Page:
But of course, when he next meets Amon, the shoe is on the other foot. Despite what his own insecurity told him, Takizawa was a fine Investigator before his transformation - second in the class is nothing to scoff at, and his attempt to save Amon was truly heroic. Now Takizawa finds himself face to face with another fine Investigator transformed into a monster, and swears to make him a person again. He is being confronted with a doppelganger of his worse side and symbolically overcomes it. Kurona realises what he has become even if he himself has not.

However, despite that, and fittingly in the Moon Arc, Takizawa is still unable to embrace his Heroic side. Once again he is undermined by that tenacious lack of self-confidence. He decides that he can never live up to Amon or Kaneki after all he has done, and to simply do this one good deed for the people he cares about and then fall off the radar. Potentially, as Kaneki predicts, falling off this world.

So he tries to return the cross, that symbol of Heroism that reminds him of his inability to reconcile that desire with his own weakness - the “heavy chain”. But Kaneki doesn’t let him.

Kaneki won’t let him give up on that heroic side of his, because he remembers where he himself was headed when he did the same. Because Seidou’s conflict - between heroism and weakness - is, like so many other tragic characters, simply a battle between his duty and his feelings, his Giri and his Ninjo. Kaneki is only here today because he ultimately chose his Giri (without entirely neglecting his Ninjo), and he hopes Takizawa will do the same. 

Indeed, Seidou is far more like his idols than he thinks. He might think himself irredeemable, but both Kaneki and Amon have a wide range of sins under their belts while still being heroes today. And what that cross really represents is far more than just moral excellence, as Takizawa probably assumes judging by his resignation to damnation.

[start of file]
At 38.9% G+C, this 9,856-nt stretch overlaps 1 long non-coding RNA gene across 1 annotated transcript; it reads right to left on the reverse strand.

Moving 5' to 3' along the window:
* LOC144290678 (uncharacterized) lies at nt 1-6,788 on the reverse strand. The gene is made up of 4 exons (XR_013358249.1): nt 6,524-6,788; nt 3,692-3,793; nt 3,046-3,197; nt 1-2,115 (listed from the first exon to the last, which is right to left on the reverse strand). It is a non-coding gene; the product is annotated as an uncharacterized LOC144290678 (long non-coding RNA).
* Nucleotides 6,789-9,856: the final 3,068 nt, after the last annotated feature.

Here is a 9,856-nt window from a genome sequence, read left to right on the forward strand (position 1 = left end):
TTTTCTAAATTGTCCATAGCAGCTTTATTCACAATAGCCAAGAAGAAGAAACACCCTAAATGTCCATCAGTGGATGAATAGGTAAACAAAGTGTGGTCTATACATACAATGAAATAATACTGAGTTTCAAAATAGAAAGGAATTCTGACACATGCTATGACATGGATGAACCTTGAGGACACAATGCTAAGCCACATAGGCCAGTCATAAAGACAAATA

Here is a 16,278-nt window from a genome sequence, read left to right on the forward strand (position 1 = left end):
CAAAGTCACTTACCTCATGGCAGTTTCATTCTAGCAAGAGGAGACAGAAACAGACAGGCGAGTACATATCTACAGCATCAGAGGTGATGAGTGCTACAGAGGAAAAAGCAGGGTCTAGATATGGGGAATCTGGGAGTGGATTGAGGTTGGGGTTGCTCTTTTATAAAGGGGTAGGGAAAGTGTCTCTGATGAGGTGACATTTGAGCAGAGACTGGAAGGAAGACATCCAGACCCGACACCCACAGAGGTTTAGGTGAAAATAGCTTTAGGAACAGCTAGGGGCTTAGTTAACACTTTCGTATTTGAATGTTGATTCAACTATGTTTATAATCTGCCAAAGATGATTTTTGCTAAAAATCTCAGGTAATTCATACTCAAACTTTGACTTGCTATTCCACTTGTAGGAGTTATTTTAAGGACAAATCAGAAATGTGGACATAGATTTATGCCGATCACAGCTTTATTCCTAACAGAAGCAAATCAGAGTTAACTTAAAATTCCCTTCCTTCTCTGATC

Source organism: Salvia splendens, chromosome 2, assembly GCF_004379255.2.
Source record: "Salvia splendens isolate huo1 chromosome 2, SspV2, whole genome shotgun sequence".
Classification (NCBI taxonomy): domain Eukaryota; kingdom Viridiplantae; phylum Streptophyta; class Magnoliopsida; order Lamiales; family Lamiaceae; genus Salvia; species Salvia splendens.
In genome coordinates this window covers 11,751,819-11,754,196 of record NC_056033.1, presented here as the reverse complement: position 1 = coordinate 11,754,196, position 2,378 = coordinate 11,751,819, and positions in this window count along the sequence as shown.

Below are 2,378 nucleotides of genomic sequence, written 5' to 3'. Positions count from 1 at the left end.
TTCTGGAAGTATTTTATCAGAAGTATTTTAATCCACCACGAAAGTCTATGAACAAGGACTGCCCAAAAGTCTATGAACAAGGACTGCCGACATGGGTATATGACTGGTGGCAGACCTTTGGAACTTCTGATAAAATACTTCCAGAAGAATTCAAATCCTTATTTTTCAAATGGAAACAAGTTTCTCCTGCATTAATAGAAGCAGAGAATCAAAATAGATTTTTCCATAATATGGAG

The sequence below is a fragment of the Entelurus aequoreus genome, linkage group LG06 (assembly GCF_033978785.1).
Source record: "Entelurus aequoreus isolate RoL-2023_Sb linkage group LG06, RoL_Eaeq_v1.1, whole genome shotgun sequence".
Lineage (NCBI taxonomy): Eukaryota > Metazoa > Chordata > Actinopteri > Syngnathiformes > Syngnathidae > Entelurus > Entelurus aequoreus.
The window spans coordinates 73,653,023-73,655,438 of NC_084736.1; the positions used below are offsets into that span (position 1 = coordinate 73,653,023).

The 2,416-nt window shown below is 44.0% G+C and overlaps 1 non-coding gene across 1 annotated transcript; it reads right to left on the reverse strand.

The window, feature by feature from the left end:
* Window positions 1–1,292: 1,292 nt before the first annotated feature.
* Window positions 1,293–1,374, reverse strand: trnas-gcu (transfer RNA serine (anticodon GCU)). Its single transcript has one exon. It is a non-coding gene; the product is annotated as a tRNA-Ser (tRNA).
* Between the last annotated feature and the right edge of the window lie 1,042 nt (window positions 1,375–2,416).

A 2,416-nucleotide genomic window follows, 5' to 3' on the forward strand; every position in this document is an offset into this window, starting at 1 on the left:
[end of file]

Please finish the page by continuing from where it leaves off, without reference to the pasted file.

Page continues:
It is a symbol specifically for repentance. The fact that Takizawa has been handed this cross once more symbolises, both to him on a personal scale and to us on a narrative scale, that he must one day fully make his repentance, banish his cowardice and become the hero that he always wanted to be. That, I believe, will be Seidou Takizawa’s final triumph over tragedy. His Ninjo ought to focus on the friendships he’s fostered rather than fixating on his own deficiencies. As the Christian imagery indicates, salvation exists for all repentant sinners.

He’s trying to live normally now, but to paraphrase the man himself, with the Oggai around living normally is no easy feat. To even accomplish the meagre goal he’s set himself, he has to be a hero, or a normal life won’t even exist anymore. He’s already been driven to help out Hakatori, someone he came to blows with back on Rushima. His better nature is leaking out, ready to gush like a flood. All it takes is this Judgement phase for it to break through.